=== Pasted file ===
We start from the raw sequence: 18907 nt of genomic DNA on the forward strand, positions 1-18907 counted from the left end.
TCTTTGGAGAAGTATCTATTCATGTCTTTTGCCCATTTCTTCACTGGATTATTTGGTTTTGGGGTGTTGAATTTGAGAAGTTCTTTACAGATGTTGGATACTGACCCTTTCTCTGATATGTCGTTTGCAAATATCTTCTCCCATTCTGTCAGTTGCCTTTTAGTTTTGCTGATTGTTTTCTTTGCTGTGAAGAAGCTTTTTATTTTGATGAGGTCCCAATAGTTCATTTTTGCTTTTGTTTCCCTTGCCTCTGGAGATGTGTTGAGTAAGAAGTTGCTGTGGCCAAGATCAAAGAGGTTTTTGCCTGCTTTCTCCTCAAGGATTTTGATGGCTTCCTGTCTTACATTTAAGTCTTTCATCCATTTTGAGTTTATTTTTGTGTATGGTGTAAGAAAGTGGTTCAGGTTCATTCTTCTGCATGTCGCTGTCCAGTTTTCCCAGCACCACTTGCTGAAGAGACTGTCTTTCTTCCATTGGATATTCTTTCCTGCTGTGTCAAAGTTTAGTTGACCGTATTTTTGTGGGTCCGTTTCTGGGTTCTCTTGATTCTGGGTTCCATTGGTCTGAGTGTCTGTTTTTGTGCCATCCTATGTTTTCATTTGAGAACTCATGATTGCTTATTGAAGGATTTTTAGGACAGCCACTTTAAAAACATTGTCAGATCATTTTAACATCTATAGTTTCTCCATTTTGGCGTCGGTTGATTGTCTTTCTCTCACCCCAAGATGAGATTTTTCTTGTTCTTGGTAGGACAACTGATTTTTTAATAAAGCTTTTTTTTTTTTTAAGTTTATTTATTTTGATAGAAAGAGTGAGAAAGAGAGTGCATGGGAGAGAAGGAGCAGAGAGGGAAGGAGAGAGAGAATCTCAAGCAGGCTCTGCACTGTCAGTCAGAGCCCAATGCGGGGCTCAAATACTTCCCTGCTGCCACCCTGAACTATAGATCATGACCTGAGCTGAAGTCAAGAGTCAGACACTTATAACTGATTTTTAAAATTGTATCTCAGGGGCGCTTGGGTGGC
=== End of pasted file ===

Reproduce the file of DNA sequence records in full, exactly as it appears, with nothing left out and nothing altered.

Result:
We start from the raw sequence: 18907 nt of genomic DNA on the forward strand, positions 1-18907 counted from the left end.
TCTTTGGAGAAGTATCTATTCATGTCTTTTGCCCATTTCTTCACTGGATTATTTGGTTTTGGGGTGTTGAATTTGAGAAGTTCTTTACAGATGTTGGATACTGACCCTTTCTCTGATATGTCGTTTGCAAATATCTTCTCCCATTCTGTCAGTTGCCTTTTAGTTTTGCTGATTGTTTTCTTTGCTGTGAAGAAGCTTTTTATTTTGATGAGGTCCCAATAGTTCATTTTTGCTTTTGTTTCCCTTGCCTCTGGAGATGTGTTGAGTAAGAAGTTGCTGTGGCCAAGATCAAAGAGGTTTTTGCCTGCTTTCTCCTCAAGGATTTTGATGGCTTCCTGTCTTACATTTAAGTCTTTCATCCATTTTGAGTTTATTTTTGTGTATGGTGTAAGAAAGTGGTTCAGGTTCATTCTTCTGCATGTCGCTGTCCAGTTTTCCCAGCACCACTTGCTGAAGAGACTGTCTTTCTTCCATTGGATATTCTTTCCTGCTGTGTCAAAGTTTAGTTGACCGTATTTTTGTGGGTCCGTTTCTGGGTTCTCTTGATTCTGGGTTCCATTGGTCTGAGTGTCTGTTTTTGTGCCATCCTATGTTTTCATTTGAGAACTCATGATTGCTTATTGAAGGATTTTTAGGACAGCCACTTTAAAAACATTGTCAGATCATTTTAACATCTATAGTTTCTCCATTTTGGCGTCGGTTGATTGTCTTTCTCTCACCCCAAGATGAGATTTTTCTTGTTCTTGGTAGGACAACTGATTTTTTAATAAAGCTTTTTTTTTTTTTAAGTTTATTTATTTTGATAGAAAGAGTGAGAAAGAGAGTGCATGGGAGAGAAGGAGCAGAGAGGGAAGGAGAGAGAGAATCTCAAGCAGGCTCTGCACTGTCAGTCAGAGCCCAATGCGGGGCTCAAATACTTCCCTGCTGCCACCCTGAACTATAGATCATGACCTGAGCTGAAGTCAAGAGTCAGACACTTATAACTGATTTTTAAAATTGTATCTCAGGGGCGCTTGGGTGGC